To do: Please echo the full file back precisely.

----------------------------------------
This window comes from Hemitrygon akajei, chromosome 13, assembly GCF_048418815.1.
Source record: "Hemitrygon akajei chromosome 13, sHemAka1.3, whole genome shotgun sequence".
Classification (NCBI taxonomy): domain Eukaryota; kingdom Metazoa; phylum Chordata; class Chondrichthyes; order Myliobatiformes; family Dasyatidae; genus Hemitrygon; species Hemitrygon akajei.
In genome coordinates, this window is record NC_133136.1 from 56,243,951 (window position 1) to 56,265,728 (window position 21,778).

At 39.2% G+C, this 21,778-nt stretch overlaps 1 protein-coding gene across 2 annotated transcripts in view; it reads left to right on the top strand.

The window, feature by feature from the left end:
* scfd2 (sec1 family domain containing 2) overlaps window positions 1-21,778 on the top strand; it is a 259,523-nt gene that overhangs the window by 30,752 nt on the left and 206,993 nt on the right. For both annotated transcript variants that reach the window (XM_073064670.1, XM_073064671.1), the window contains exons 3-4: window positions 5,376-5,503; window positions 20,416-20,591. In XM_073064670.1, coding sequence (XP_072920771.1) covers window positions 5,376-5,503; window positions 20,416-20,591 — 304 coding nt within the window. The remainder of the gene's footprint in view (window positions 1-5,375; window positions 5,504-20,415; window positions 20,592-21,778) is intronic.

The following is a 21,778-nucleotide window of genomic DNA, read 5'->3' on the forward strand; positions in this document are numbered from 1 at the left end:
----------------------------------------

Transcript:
This window comes from Hemitrygon akajei, chromosome 13, assembly GCF_048418815.1.
Source record: "Hemitrygon akajei chromosome 13, sHemAka1.3, whole genome shotgun sequence".
Classification (NCBI taxonomy): domain Eukaryota; kingdom Metazoa; phylum Chordata; class Chondrichthyes; order Myliobatiformes; family Dasyatidae; genus Hemitrygon; species Hemitrygon akajei.
In genome coordinates, this window is record NC_133136.1 from 56,243,951 (window position 1) to 56,265,728 (window position 21,778).

At 39.2% G+C, this 21,778-nt stretch overlaps 1 protein-coding gene across 2 annotated transcripts in view; it reads left to right on the top strand.

The window, feature by feature from the left end:
* scfd2 (sec1 family domain containing 2) overlaps window positions 1-21,778 on the top strand; it is a 259,523-nt gene that overhangs the window by 30,752 nt on the left and 206,993 nt on the right. For both annotated transcript variants that reach the window (XM_073064670.1, XM_073064671.1), the window contains exons 3-4: window positions 5,376-5,503; window positions 20,416-20,591. In XM_073064670.1, coding sequence (XP_072920771.1) covers window positions 5,376-5,503; window positions 20,416-20,591 — 304 coding nt within the window. The remainder of the gene's footprint in view (window positions 1-5,375; window positions 5,504-20,415; window positions 20,592-21,778) is intronic.

The following is a 21,778-nucleotide window of genomic DNA, read 5'->3' on the forward strand; positions in this document are numbered from 1 at the left end: